LONDON (Reuters) - The yen rose against the dollar on Monday from a 2-1/2 year low, with traders trimming large bets against the currency in case monetary easing measures expected from the Bank of Japan are disappointing.
The yen is likely to stay firm until the BOJ's policy decision is known when the two-day meeting ends on Tuesday. The central bank, which is expected to double its inflation target and increase its asset purchase program, said it would begin the meeting earlier than usual.
Traders and analysts said if the BOJ met expectations then the dollar would lose a bit more ground, given the huge gains it has made since October and investors such as hedge funds would be keen to book profits.
Short yen positions were significantly large before the BOJ meeting. Financial markets are expecting a joint statement from the bank and the government to announce a 2 percent inflation target, an increase in asset purchases with an open-ended commitment, and possibly other measures.
The dollar was down 0.5 percent on the day against the yen at 89.60 yen with volumes thin because of a US holiday. It had earlier touched 90.25 yen, its highest since June 2010, only to retreat.
"We see a bit of short covering going into the BOJ meeting with people being a little mindful that there could be some disappointment," Jeremy Stretch head of currency strategy at CIBC World Markets.
"Investors are being mindful that the moves we have seen over the course of the last month or two are just worth locking in at least until we understand how the BOJ are really going to play in the future."
Chartists cited support for the dollar near 89.10 yen, the low hit on January 14, and said if it stayed above that investors would still see it as a good opportunity to buy dollars on dips.
Since mid-November, the dollar has risen about 13 percent while the euro has risen about 20 percent against the Japanese currency as speculators and long-term investors turned overwhelmingly negative on the currency.
"It is reasonable that some of the investors are closing record short yen positions ahead of the meeting," said Carl Hammer, chief currency strategist at SEB Merchant Banking.
He said that while the dollar would be headed higher against the yen this year, there was room for correction in the near term, leaving the dollar to trade between 86-88 yen in the one-month horizon.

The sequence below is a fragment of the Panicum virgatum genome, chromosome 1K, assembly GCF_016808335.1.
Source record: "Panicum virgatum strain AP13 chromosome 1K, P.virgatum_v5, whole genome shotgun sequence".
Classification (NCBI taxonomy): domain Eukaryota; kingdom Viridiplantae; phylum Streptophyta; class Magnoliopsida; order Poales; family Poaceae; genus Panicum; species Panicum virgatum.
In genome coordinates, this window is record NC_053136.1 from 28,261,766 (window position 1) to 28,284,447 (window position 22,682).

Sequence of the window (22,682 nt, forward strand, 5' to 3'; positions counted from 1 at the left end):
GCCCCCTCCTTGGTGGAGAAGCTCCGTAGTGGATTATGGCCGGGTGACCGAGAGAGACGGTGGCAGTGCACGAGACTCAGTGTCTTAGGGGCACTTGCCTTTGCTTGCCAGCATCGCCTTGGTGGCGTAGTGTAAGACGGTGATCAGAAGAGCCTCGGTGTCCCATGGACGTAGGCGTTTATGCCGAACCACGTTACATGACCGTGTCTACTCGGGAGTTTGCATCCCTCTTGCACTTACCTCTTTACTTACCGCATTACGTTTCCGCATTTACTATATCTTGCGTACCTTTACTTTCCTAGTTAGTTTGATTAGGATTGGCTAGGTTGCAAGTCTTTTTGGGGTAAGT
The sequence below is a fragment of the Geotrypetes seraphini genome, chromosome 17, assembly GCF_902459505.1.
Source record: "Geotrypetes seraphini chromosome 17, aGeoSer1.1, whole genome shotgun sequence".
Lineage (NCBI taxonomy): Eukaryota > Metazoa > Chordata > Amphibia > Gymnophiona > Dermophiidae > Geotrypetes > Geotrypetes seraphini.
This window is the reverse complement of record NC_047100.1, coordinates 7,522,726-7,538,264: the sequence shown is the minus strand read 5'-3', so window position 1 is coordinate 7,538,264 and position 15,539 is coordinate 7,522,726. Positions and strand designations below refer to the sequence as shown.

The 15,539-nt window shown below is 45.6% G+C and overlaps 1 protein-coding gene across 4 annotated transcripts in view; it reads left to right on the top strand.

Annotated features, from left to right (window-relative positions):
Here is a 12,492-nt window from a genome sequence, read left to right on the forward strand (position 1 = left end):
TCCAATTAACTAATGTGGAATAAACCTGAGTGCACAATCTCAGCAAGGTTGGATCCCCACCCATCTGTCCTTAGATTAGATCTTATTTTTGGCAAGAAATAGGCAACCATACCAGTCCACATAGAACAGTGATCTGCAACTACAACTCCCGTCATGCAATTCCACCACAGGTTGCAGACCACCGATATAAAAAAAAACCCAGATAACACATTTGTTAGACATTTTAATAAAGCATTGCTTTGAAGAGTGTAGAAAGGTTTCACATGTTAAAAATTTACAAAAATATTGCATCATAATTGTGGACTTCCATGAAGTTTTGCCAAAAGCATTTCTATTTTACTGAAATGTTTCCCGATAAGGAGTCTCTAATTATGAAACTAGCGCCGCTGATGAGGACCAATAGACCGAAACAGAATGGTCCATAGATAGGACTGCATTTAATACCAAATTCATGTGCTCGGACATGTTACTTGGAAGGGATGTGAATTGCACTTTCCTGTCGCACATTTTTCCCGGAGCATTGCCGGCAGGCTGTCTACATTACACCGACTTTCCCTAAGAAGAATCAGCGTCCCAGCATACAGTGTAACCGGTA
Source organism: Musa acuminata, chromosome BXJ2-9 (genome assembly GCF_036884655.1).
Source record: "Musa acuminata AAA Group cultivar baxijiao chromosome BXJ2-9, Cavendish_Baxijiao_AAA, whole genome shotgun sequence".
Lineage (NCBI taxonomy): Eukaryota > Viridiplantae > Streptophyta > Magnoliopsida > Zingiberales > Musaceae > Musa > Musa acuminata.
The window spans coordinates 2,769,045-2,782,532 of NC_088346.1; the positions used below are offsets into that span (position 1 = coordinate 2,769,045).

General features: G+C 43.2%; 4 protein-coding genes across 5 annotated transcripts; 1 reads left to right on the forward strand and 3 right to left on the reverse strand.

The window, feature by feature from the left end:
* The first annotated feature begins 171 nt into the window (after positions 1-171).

Against the yen, the euro fell 0.4 percent to 119.35 yen, off a 20-month peak of 120.73 hit last week, while the Australian dollar shed 0.4 percent to 94.19 yen, slipping from a four-year high of 95.02 set Friday.
Some of the nervousness in the currency market before the BOJ decision was reflected in the options market where overnight implied volatilities in dollar/yen jumped to 28 percent from around 15.3 percent late last week.
"The market is worried about the BOJ outcome," said an options trader at an European bank. "Investors have built positions in anticipation of the BOJ decision. If dollar/yen falls after the event, we could see near term vols ease."
The cost of hedging against yen weakness in the options market has been rising since late last year. So if the yen earns a temporary reprieve after the BOJ decision it could ease some of the upward pressure on hedging costs, traders said.
Meanwhile, the euro was flat on the day at $1.3310, having been capped by the $1.3400 level in the past week with traders citing stop-loss sell orders under $1.3280 and $1.3250.
Strategists said the euro was likely to remain firm over the next few sessions as concerns around the euro zone crisis continued to ease, unless sentiment data later this week surprised to the downside. <ECI/EURO>
The Bundesbank said on Monday that Germany's economic slump should be short-lived, adding that euro zone's largest economy could have already bottomed out.
Data on Friday showed currency speculators increased their bets against the U.S. dollar and went long on the euro, helped by European Central Bank chief Mario Draghi's comments that prospects in the euro zone were starting to improve. <IMM/FX>
(Additional reporting by Anirban Nag; Editing by Toby Chopra)